In the midst of nowhere, our boat pulled into the bank and we climbed up some stairs hidden in the undergrowth. We entered a wooden house complete with intricate carvings, where a local family had prepared lunch. Sitting on a large open verandah to catch the breezes, our meal began with deep-fried elephant fish (served upright, and held in place with chopsticks). The flesh had a very delicate flavour. Our host quickly shredded the fish with chopsticks, and used it to make rice paper rolls. Next came prawns, pork with rice, then a platter of fresh fruit.
Fully sated, we retired to some hammocks to relax for a few hours as the heat of the day faded. Half a dozen local dogs slept beneath us. As the others snoozed I went for a short stroll. Following a winding dirt path a stone’s throw from the river, I often couldn’t see the waters through the deep undergrowth. A turn in the path, and I was lost to view; it’s easy to imagine people wandering into the jungle never to be seen again.
We then headed further upstream, only this time in a tiny boat rowed by a lady who stood at the back wielding two oars, much like a gondolier. As we drifted along the heavens opened, and a tropical shower left us drenched within a few minutes. It just as quickly passed, and soon we sat steaming in the heat.
Somehow our guide led us through this web of waterways and back to the Mekong, where we came to Can Tho. Our hotel, The Victoria Can Tho, was a gracious building in true French colonial style. A water buffalo stood outside, and inside we sipped passion-fruit juice from ceramic cups.
From our hotel, I strolled along the waterfront. Here the water way was impossibly wide, and boats of all sizes plied their trade. Old men stood fishing from the pier, and lovers wandered by, hand-in-hand.
As darkness fell, we caught the hotel ferry along the Mekong into town. The river was still busy. Fishing boats floated on the water, many nothing but dark shadows with no lights.
Can Tho bustles by night. The local markets stretch over a couple of streets. People pull up to the stalls on their motorbikes, buying things without ever dismounting. (Mice, apparently, a quite a speciality). Unlike larger cities, no one hassled us to buy, leaving us free to wander at our leisure. Many shops were still open, the owners sitting in the doorway eating their dinner as toddlers tumbled about their feet.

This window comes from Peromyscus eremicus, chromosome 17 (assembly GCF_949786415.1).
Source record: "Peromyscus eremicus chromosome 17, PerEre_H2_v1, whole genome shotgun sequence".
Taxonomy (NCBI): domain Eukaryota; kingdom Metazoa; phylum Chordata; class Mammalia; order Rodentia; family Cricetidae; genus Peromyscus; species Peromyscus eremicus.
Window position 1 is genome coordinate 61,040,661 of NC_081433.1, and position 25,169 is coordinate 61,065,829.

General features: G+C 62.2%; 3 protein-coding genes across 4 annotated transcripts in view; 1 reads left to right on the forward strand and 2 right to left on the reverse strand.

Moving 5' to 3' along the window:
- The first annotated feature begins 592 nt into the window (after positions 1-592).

We sat on the rooftop balcony of our restaurant, L’Escole, watching the lightening play in the distance. Soon the rain was upon us, thundering across the roof. Yet even as I sat watching the tropical storm play around me, part of me was still in a small boat exploring the Mekong, lost in my own Vietnamese Heart Of Darkness.
The Literary Traveller:
In Heart of Darkness, Conrad described the Congo as “a mighty big river, that you could see on the map, resembling an immense snake uncoiled, with its head in the sea, its body at rest curving afar over a vast country, and its tail lost in the depths of the land.” The same can be said of the Mekong. Rising in China, it flows through six countries before becoming the Mekong Delta in southern Vietnam, a web of waterways covering some 60,000 square kilometres.
Reading this novel awhile cruising this network of waterways, it is easy to understand how, the known world left behind, the rules and decorums of the ‘civilised’ world become increasing irrelevant the further you travel along the river. To stay on the river overnight and listen to the sounds of the jungle, is to hear the primeval world which so intrigued Marlow, and captured the mind and soul of Kurtz.
Although set in Saigon, The Quiet American is Greene’s homage to both that city and to Vietnam herself. His admiration of the country and her people is evident on every page. It is a novel which comes alive as you travel through the country. Follow this link for my review.